Neuroscience and Psychology
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This month, we feature videos of a Greater Good presentation by Rick Hanson, the best-selling author and trailblazing psychologist. In this excerpt from his talk, Dr. Hanson explains how we can take advantage of the brain’s natural “plasticity”—it’s ability to change shape over time.
Everybody will tell you that memory can't be trusted. When they say that, of course, what they mean is other people's memories can't be trusted. We don't like to think that everything we know about the world is based on a deeply flawed and illogical storage system. We're not talking about being bad at matching faces with names here.
What you’ll be hearing is a fluid audio loop that sounds as thought it is getting lower and lower—like a balloon slowly deflating but never becoming flat. How It Works If you’re anything like HighLab, you too were totally amazed by the Shepard Tone . For this reason, we’re going to hang out a bit with Shepard’s cohort, the famed French electric music composer Jean-Claude Risset, and have ourselves more mind-boggling good times listening to this related audio high, the Shepard-Risset Glissando.
In Go Mobile , the book I’ve written with Jeanne Hopkins from HubSpot, we review a list of the 14 most powerful words in marketing so that readers can use them in their mobile marketing campaigns. This post gives you a sneak peak at the list that’s included in the book. Enjoy.
Not too long ago, a friend of mine named Ken Robbins who runs Response Mine Interactive told me there are only three things people are interested in paying money for — Love, Weight Loss and Getting Rich. He was simplifying things a bit. After all, Ken’s company sells plenty of things that don’t have to do with love, weight loss or getting rich. But his point was a good one — that humans function in very basic, very instinctive ways.
Cognitive dissonance is a psychological phenomenon which refers to the discomfort felt at a discrepancy between what you already know or believe, and new information or interpretation. It therefore occurs when there is a need to accommodate new ideas, and it may be necessary for it to develop so that we become "open" to them. Neighbour (1992) makes the generation of appropriate dissonance into a major feature of tutorial (and other) teaching: he shows how to drive this kind of intellectual wedge between learners' current beliefs and "reality". Beyond this benign if uncomfortable aspect, however, dissonance can go "over the top", leading to two interesting side-effects for learning: if someone is called upon to learn something which contradicts what they already think they know — particularly if they are committed to that prior knowledge — they are likely to resist the new learning .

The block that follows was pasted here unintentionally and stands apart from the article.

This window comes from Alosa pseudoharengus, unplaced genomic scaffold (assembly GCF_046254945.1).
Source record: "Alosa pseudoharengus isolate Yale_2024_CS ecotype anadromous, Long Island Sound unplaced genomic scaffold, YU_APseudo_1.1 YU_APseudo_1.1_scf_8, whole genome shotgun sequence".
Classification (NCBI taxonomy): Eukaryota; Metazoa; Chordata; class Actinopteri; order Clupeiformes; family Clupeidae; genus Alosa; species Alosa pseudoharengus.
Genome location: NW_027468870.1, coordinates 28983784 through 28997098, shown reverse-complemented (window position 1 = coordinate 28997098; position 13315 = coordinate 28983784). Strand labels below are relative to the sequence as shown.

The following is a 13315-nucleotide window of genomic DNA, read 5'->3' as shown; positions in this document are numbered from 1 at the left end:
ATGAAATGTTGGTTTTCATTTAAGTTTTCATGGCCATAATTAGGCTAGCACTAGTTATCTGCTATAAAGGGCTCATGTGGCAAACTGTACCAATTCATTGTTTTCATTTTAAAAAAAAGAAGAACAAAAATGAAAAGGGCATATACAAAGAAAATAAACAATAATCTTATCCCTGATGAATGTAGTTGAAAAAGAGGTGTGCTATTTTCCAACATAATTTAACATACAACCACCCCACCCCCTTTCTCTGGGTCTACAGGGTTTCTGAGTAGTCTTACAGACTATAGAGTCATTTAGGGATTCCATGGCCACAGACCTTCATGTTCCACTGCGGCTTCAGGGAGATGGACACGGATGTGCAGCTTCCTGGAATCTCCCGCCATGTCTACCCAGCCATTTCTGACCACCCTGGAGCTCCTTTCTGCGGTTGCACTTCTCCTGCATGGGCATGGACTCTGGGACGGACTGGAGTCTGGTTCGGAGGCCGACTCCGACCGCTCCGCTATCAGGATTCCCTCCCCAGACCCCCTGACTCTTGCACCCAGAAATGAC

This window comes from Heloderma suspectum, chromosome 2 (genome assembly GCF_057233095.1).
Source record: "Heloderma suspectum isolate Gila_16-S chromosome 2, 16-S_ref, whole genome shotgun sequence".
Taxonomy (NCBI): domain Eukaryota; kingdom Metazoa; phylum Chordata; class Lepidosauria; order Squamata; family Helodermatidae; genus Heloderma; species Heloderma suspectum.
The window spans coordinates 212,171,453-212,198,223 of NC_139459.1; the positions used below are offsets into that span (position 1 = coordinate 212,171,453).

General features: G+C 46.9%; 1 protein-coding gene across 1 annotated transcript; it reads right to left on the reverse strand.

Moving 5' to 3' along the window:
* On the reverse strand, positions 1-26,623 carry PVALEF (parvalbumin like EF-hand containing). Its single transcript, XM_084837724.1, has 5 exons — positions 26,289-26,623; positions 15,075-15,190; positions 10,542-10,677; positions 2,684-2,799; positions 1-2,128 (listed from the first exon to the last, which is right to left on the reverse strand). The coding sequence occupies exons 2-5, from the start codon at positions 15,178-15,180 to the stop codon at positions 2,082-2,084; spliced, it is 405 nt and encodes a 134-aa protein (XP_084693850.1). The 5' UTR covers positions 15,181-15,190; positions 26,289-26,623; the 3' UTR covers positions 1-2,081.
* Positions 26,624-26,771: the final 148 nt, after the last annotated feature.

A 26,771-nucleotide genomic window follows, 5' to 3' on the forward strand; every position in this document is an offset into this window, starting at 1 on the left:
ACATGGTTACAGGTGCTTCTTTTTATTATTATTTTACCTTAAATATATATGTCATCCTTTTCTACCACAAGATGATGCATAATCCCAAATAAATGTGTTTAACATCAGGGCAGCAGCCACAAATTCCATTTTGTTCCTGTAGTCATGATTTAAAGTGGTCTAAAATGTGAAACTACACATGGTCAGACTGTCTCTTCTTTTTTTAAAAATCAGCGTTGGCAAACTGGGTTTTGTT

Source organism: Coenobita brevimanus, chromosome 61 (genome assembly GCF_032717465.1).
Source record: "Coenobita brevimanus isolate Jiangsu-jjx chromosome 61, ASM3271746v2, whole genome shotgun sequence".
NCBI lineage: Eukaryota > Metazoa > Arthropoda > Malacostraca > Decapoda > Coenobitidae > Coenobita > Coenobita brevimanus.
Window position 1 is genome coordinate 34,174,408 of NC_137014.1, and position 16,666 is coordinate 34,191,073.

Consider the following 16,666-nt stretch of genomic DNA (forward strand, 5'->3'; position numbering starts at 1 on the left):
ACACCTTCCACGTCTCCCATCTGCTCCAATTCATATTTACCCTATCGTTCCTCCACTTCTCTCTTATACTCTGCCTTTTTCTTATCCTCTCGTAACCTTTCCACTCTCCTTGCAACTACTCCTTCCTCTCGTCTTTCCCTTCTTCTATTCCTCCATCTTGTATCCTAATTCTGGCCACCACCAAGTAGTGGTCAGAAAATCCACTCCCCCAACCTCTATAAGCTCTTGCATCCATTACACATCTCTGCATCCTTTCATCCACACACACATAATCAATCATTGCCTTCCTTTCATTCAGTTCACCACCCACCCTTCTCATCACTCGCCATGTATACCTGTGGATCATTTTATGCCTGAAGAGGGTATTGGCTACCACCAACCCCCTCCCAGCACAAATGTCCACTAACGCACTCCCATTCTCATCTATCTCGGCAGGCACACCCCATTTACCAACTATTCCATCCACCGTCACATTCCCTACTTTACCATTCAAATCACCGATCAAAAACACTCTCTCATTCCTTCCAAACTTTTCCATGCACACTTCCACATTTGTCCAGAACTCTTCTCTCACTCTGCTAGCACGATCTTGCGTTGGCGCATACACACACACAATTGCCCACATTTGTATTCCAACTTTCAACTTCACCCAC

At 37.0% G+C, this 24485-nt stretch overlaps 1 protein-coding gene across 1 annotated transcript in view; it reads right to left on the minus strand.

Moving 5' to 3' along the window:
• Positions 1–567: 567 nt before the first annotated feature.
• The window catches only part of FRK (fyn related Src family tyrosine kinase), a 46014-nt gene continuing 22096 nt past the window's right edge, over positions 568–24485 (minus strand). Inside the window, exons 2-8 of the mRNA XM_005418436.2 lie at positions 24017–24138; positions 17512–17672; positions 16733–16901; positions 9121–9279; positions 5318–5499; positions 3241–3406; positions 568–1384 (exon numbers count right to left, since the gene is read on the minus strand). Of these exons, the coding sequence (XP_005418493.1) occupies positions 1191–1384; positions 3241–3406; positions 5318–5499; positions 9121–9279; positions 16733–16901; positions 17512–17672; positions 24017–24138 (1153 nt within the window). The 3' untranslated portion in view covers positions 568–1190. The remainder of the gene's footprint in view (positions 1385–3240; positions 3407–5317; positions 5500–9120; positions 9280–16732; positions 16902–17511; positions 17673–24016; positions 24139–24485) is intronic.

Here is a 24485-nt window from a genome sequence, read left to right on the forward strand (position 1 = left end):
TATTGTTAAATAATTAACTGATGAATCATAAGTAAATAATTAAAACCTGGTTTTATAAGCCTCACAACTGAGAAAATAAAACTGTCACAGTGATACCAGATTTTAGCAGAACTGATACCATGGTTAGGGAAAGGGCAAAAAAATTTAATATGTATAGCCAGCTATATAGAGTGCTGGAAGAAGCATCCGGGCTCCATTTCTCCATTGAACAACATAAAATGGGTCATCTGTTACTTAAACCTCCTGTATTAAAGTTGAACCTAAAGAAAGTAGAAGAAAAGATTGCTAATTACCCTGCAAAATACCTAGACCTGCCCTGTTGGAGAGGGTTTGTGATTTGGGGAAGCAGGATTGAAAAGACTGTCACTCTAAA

Fear burns memories into our brain, and new research by University of California, Berkeley, neuroscientists explains how. Scientists have long known that fear and other highly emotional experiences lead to incredibly strong memories. In a study appearing online today (Tuesday, June 14) in advance of publication in the journal Molecular Psychiatry , UC Berkeley’s Daniela Kaufer and colleagues report a new way for emotions to affect memory: The brain’s emotional center, the amygdala, induces the hippocampus, a relay hub for memory, to generate new neurons. The figure shows newly born nerve cells (green) colocalizing with a neuronal marker which indicates immature nerve cells (red). Astrocytes are labelled in blue. In a fearful situation, these newborn neurons get activated by the amygdala and may provide a “blank slate” on which the new fearful memory can be strongly imprinted, she said.
In modern psychology , cognitive dissonance is the feeling of discomfort when simultaneously holding two or more conflicting cognitions : ideas, beliefs, values or emotional reactions. In a state of dissonance, people may sometimes feel "disequilibrium": frustration, hunger, dread, guilt, anger, embarrassment, anxiety, etc. [ 1 ] The phrase was coined by Leon Festinger in his 1956 book When Prophecy Fails , which chronicled the followers of a UFO cult as reality clashed with their fervent belief in an impending apocalypse. [ 2 ] [ 3 ] Festinger subsequently (1957) published a book called A Theory of Cognitive Dissonance in which he outlines the theory. Cognitive dissonance is one of the most influential and extensively studied theories in social psychology.
Conciousness and free will
Psychopaths and sociopaths
Image by AFP/Getty Images via Daylife Several great psychology and neuroscience studies were published in 2009. Below I’ve chosen 10 that I think are among the most noteworthy, not just because they’re interesting, but useful as well. 1. If you have to choose between buying something or spending the money on a memorable experience, go with the experience.